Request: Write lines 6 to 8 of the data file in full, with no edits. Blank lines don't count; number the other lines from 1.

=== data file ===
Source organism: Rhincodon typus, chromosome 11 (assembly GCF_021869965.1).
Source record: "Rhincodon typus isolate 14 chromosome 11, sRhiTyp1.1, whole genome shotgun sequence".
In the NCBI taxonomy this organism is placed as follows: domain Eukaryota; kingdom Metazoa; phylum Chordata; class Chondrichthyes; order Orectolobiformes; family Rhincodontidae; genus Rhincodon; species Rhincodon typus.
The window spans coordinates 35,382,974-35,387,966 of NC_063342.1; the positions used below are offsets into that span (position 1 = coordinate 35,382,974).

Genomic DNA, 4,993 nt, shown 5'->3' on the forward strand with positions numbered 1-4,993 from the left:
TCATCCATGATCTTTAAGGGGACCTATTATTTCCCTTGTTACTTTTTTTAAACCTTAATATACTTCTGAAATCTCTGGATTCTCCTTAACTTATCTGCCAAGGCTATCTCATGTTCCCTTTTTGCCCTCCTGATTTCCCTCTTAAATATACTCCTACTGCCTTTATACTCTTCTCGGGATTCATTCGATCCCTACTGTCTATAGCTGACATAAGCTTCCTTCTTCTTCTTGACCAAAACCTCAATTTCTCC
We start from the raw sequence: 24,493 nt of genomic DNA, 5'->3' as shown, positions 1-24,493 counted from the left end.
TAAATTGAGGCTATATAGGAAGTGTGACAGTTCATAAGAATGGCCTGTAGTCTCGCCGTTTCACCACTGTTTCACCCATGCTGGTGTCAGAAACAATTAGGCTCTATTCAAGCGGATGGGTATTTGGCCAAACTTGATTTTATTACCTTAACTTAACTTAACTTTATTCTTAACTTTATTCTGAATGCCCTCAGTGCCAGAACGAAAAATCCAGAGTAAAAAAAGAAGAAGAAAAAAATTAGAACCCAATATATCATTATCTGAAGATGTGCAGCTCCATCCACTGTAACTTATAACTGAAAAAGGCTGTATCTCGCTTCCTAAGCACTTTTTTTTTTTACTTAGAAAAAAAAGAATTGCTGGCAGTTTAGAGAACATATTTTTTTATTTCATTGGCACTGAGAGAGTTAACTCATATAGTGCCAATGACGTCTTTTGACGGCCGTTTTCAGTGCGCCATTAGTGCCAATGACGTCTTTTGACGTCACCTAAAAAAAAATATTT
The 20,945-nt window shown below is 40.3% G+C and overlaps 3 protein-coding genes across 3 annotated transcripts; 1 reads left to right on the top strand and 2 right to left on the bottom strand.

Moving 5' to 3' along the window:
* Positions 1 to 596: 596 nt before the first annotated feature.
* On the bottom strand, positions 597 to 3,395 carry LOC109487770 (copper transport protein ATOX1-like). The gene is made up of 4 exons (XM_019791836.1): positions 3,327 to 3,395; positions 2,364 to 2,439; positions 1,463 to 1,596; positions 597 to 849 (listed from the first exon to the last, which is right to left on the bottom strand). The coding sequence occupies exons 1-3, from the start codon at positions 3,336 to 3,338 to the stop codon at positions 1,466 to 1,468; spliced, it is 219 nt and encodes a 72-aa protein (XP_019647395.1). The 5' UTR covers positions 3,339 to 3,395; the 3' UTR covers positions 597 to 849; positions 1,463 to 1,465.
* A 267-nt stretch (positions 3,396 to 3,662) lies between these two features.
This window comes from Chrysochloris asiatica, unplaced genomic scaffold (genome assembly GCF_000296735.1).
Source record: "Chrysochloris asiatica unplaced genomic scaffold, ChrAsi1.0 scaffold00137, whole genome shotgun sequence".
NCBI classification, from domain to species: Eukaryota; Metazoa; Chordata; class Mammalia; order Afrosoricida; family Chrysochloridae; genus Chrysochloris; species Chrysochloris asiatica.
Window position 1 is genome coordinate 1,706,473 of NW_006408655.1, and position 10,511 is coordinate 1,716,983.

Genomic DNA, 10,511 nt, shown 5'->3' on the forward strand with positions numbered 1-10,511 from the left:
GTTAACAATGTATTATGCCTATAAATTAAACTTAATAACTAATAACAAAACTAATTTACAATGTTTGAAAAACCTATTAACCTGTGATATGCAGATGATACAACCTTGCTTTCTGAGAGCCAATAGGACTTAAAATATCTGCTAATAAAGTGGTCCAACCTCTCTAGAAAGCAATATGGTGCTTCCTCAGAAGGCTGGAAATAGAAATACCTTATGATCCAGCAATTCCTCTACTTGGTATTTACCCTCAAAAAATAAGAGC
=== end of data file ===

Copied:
TCATCCATGATCTTTAAGGGGACCTATTATTTCCCTTGTTACTTTTTTTAAACCTTAATATACTTCTGAAATCTCTGGATTCTCCTTAACTTATCTGCCAAGGCTATCTCATGTTCCCTTTTTGCCCTCCTGATTTCCCTCTTAAATATACTCCTACTGCCTTTATACTCTTCTCGGGATTCATTCGATCCCTACTGTCTATAGCTGACATAAGCTTCCTTCTTCTTCTTGACCAAAACCTCAATTTCTCC
We start from the raw sequence: 24,493 nt of genomic DNA, 5'->3' as shown, positions 1-24,493 counted from the left end.
TAAATTGAGGCTATATAGGAAGTGTGACAGTTCATAAGAATGGCCTGTAGTCTCGCCGTTTCACCACTGTTTCACCCATGCTGGTGTCAGAAACAATTAGGCTCTATTCAAGCGGATGGGTATTTGGCCAAACTTGATTTTATTACCTTAACTTAACTTAACTTTATTCTTAACTTTATTCTGAATGCCCTCAGTGCCAGAACGAAAAATCCAGAGTAAAAAAAGAAGAAGAAAAAAATTAGAACCCAATATATCATTATCTGAAGATGTGCAGCTCCATCCACTGTAACTTATAACTGAAAAAGGCTGTATCTCGCTTCCTAAGCACTTTTTTTTTTTACTTAGAAAAAAAAGAATTGCTGGCAGTTTAGAGAACATATTTTTTTATTTCATTGGCACTGAGAGAGTTAACTCATATAGTGCCAATGACGTCTTTTGACGGCCGTTTTCAGTGCGCCATTAGTGCCAATGACGTCTTTTGACGTCACCTAAAAAAAAATATTT